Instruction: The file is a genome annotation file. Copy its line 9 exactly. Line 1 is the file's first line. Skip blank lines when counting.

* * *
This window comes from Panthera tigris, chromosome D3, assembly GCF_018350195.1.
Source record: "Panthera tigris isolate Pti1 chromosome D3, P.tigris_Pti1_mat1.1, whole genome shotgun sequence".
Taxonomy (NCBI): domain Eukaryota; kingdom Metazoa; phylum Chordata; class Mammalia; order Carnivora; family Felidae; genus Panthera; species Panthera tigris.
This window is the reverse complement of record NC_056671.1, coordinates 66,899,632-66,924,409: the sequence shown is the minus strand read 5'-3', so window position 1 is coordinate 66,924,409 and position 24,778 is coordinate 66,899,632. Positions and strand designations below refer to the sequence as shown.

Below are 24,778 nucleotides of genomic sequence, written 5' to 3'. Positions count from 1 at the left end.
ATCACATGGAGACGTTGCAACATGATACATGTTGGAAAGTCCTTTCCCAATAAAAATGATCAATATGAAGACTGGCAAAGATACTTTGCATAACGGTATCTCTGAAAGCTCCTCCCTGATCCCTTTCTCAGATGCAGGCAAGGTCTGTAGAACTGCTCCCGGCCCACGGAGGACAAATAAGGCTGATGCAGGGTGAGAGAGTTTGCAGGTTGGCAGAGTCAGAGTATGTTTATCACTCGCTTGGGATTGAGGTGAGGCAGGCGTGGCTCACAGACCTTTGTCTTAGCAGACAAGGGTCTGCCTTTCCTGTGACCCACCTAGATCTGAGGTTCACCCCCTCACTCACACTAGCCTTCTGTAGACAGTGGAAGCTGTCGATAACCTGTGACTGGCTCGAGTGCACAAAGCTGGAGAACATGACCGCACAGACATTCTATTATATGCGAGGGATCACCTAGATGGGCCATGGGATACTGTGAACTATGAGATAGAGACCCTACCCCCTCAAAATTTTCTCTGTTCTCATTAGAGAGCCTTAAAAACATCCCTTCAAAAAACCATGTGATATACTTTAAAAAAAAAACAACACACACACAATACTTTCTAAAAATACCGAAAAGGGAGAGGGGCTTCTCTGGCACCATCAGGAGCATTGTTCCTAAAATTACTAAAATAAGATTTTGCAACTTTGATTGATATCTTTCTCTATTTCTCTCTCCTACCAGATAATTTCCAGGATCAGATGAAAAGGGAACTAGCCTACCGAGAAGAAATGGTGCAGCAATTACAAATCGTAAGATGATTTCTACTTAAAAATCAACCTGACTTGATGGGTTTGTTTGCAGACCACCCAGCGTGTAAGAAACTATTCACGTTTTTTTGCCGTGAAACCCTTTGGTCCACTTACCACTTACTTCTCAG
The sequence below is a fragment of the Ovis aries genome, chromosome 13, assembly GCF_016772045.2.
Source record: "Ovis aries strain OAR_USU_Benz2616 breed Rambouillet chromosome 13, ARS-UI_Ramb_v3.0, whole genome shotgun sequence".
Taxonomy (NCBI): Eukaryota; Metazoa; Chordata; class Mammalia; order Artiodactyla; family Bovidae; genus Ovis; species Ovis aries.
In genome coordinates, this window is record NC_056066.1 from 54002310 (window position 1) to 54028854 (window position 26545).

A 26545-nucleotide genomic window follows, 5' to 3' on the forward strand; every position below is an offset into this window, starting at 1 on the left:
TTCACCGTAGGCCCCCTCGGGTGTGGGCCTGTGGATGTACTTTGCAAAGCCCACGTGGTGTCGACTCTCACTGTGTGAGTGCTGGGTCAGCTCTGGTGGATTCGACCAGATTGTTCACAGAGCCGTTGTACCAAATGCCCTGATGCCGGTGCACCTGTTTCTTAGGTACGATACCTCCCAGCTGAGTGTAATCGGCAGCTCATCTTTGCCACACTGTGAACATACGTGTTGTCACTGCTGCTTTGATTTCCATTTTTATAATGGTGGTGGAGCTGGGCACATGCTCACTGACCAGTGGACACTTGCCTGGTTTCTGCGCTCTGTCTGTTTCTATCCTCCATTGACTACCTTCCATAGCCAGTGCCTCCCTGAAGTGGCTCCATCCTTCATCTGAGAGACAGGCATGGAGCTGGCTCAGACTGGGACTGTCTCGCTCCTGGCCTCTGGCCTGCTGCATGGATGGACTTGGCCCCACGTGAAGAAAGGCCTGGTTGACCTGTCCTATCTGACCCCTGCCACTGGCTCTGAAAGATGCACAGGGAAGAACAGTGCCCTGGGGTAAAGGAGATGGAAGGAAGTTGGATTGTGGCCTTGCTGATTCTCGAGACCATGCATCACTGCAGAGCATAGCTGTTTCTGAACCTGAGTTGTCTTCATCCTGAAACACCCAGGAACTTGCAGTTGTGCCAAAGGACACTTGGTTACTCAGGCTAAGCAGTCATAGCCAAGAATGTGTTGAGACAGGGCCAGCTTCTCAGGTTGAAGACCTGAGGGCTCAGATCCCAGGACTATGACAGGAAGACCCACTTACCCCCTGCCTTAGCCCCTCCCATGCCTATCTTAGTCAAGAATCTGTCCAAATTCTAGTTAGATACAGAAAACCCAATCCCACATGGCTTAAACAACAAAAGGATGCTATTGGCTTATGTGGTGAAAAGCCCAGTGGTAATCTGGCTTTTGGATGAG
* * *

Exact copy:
Taxonomy (NCBI): Eukaryota; Metazoa; Chordata; class Mammalia; order Artiodactyla; family Bovidae; genus Ovis; species Ovis aries.